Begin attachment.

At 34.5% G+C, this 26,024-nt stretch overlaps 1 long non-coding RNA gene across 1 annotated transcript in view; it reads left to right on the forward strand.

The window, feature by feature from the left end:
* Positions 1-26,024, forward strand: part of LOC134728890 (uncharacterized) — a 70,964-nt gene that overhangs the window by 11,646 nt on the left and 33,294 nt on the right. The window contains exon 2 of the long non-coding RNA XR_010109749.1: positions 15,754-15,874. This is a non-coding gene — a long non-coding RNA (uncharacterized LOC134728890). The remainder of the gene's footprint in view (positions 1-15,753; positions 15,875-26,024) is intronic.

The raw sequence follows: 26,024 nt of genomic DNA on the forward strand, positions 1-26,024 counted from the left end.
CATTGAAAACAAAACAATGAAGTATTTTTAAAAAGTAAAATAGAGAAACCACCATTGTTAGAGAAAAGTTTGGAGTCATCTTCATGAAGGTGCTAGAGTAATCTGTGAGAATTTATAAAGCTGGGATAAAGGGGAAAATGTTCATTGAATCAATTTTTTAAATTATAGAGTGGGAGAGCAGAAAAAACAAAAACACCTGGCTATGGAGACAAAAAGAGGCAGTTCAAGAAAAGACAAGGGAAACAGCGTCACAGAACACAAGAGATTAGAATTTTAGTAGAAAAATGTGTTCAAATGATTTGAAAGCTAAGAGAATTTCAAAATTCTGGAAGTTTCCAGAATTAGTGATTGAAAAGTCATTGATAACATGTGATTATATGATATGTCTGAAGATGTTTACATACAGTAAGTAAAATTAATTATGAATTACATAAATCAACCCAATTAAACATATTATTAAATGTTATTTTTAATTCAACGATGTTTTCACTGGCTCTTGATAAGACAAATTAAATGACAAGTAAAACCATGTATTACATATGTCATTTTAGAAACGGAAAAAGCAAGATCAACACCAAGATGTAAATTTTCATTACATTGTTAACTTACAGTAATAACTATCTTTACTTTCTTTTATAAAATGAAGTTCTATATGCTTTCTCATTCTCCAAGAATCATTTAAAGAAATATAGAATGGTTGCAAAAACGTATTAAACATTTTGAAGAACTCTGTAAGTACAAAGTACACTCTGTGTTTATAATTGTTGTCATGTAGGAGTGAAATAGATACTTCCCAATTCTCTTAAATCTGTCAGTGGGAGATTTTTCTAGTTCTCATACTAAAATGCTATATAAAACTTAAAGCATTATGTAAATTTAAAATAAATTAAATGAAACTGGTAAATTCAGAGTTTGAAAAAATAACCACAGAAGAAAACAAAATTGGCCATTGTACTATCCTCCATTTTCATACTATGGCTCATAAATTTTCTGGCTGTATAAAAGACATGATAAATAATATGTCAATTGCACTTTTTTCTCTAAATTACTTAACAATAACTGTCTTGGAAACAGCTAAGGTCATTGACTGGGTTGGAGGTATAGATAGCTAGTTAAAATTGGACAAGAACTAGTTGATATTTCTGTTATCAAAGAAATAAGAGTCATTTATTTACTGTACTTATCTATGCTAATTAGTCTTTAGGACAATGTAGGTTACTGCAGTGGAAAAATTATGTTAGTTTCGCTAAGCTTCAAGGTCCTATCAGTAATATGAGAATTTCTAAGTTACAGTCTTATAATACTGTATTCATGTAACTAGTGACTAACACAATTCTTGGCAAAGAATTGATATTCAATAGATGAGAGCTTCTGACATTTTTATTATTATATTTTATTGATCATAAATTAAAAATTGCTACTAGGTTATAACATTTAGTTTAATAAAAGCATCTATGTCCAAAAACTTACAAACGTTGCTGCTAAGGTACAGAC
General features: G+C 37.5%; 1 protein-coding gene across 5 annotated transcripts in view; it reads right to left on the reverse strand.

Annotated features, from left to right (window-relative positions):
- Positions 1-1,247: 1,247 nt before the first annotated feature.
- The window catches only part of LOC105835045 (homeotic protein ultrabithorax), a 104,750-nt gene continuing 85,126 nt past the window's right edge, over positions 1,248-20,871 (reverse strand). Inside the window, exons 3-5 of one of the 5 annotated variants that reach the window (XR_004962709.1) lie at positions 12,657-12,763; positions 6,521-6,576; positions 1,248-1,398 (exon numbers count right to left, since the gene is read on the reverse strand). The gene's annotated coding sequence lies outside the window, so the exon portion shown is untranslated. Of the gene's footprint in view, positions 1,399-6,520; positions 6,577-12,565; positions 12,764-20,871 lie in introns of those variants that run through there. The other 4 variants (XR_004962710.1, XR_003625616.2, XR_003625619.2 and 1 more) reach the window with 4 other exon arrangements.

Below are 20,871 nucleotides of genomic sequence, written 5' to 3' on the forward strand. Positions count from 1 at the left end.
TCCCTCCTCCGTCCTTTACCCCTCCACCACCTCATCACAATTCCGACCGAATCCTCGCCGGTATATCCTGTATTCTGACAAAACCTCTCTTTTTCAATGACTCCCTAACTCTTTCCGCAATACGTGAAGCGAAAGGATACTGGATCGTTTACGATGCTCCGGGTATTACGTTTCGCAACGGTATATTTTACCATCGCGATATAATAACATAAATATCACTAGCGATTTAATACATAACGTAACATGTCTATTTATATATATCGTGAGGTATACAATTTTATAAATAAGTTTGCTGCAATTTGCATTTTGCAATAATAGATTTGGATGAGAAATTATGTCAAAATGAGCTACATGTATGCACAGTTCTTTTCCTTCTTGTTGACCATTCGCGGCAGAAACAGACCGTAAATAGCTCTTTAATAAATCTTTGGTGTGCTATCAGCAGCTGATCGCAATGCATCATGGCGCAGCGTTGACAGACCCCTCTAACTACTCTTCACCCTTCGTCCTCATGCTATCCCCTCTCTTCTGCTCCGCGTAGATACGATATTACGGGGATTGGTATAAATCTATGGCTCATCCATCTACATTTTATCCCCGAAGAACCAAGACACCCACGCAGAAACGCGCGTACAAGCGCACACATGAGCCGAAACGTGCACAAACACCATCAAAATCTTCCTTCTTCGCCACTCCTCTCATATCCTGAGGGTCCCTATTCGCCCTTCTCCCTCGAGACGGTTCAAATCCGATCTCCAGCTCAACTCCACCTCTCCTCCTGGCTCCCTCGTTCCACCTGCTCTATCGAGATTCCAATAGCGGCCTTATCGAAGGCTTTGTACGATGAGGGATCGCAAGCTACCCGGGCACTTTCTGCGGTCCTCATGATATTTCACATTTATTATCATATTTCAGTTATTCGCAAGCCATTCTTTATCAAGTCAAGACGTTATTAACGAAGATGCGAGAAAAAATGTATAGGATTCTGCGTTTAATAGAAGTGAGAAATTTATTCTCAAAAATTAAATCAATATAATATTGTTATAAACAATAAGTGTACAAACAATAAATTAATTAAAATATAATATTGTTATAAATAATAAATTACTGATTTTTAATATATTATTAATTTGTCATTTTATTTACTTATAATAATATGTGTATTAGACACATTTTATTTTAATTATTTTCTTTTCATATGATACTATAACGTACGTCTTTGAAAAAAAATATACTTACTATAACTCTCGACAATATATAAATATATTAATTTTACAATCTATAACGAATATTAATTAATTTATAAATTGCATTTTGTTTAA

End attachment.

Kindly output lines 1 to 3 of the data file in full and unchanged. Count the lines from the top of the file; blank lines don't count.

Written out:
At 34.5% G+C, this 26,024-nt stretch overlaps 1 long non-coding RNA gene across 1 annotated transcript in view; it reads left to right on the forward strand.

The window, feature by feature from the left end:
* Positions 1-26,024, forward strand: part of LOC134728890 (uncharacterized) — a 70,964-nt gene that overhangs the window by 11,646 nt on the left and 33,294 nt on the right. The window contains exon 2 of the long non-coding RNA XR_010109749.1: positions 15,754-15,874. This is a non-coding gene — a long non-coding RNA (uncharacterized LOC134728890). The remainder of the gene's footprint in view (positions 1-15,753; positions 15,875-26,024) is intronic.